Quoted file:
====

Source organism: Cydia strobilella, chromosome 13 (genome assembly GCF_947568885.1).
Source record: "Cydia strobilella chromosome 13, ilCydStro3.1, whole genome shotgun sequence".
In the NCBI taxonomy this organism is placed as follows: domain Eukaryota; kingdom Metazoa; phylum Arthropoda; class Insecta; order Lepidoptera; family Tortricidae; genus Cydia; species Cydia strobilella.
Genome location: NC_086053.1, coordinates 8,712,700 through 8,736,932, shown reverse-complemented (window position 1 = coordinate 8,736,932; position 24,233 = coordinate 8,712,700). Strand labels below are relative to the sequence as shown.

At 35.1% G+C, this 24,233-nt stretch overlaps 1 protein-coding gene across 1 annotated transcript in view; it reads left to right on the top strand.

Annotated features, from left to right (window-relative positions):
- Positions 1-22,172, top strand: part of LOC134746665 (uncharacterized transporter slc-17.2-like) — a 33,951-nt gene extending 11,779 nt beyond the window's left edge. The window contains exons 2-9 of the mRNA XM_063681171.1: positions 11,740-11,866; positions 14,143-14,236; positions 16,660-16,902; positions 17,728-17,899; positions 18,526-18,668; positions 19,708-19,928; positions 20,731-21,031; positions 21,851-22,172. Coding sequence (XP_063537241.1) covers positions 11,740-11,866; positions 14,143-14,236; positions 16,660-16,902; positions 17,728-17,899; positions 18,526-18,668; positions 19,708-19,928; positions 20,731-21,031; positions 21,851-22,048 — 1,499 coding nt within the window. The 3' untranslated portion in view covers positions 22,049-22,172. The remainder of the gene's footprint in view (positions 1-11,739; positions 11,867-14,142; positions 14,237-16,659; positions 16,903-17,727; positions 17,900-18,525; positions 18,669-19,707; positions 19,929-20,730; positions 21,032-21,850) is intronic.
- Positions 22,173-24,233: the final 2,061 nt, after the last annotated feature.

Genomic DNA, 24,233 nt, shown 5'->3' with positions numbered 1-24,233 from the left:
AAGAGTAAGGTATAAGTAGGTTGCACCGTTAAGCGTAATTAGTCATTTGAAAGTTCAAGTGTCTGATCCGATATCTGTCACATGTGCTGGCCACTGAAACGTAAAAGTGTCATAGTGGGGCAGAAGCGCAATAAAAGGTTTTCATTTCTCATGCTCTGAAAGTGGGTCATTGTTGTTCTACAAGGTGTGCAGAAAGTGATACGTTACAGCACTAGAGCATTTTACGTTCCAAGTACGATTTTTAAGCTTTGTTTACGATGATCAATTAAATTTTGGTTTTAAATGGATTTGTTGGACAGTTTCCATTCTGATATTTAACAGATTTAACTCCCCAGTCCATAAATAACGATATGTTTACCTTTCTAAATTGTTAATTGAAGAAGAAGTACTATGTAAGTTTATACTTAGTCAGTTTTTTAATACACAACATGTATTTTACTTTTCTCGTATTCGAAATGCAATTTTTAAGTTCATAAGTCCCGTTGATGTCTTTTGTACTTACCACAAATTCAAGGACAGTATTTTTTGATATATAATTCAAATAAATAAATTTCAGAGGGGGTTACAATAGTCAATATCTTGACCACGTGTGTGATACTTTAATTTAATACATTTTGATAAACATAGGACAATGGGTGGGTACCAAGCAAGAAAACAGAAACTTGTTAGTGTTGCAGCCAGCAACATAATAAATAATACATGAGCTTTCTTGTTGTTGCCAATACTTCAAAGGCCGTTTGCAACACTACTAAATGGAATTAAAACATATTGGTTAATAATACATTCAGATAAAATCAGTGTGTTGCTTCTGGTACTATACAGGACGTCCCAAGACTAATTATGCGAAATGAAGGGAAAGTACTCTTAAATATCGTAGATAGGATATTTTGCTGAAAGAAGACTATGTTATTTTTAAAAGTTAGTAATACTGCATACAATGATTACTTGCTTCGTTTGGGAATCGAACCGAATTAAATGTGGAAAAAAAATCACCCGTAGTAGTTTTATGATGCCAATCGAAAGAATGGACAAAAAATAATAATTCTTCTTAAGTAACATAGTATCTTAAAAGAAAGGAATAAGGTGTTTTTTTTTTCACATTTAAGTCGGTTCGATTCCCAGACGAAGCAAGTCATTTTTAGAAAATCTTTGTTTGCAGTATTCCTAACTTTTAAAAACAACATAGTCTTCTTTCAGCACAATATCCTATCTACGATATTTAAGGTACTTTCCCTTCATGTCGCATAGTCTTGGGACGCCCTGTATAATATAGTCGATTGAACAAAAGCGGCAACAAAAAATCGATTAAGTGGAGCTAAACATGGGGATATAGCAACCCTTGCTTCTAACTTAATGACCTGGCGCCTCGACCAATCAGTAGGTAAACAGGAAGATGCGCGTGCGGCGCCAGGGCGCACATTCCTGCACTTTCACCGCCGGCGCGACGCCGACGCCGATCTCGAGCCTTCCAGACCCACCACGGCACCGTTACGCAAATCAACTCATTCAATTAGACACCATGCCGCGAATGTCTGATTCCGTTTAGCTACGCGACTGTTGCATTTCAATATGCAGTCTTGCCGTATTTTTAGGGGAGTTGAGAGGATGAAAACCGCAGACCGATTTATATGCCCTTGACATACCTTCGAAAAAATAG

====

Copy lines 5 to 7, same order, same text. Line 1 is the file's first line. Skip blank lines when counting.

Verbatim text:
At 35.1% G+C, this 24,233-nt stretch overlaps 1 protein-coding gene across 1 annotated transcript in view; it reads left to right on the top strand.

Annotated features, from left to right (window-relative positions):
- Positions 1-22,172, top strand: part of LOC134746665 (uncharacterized transporter slc-17.2-like) — a 33,951-nt gene extending 11,779 nt beyond the window's left edge. The window contains exons 2-9 of the mRNA XM_063681171.1: positions 11,740-11,866; positions 14,143-14,236; positions 16,660-16,902; positions 17,728-17,899; positions 18,526-18,668; positions 19,708-19,928; positions 20,731-21,031; positions 21,851-22,172. Coding sequence (XP_063537241.1) covers positions 11,740-11,866; positions 14,143-14,236; positions 16,660-16,902; positions 17,728-17,899; positions 18,526-18,668; positions 19,708-19,928; positions 20,731-21,031; positions 21,851-22,048 — 1,499 coding nt within the window. The 3' untranslated portion in view covers positions 22,049-22,172. The remainder of the gene's footprint in view (positions 1-11,739; positions 11,867-14,142; positions 14,237-16,659; positions 16,903-17,727; positions 17,900-18,525; positions 18,669-19,707; positions 19,929-20,730; positions 21,032-21,850) is intronic.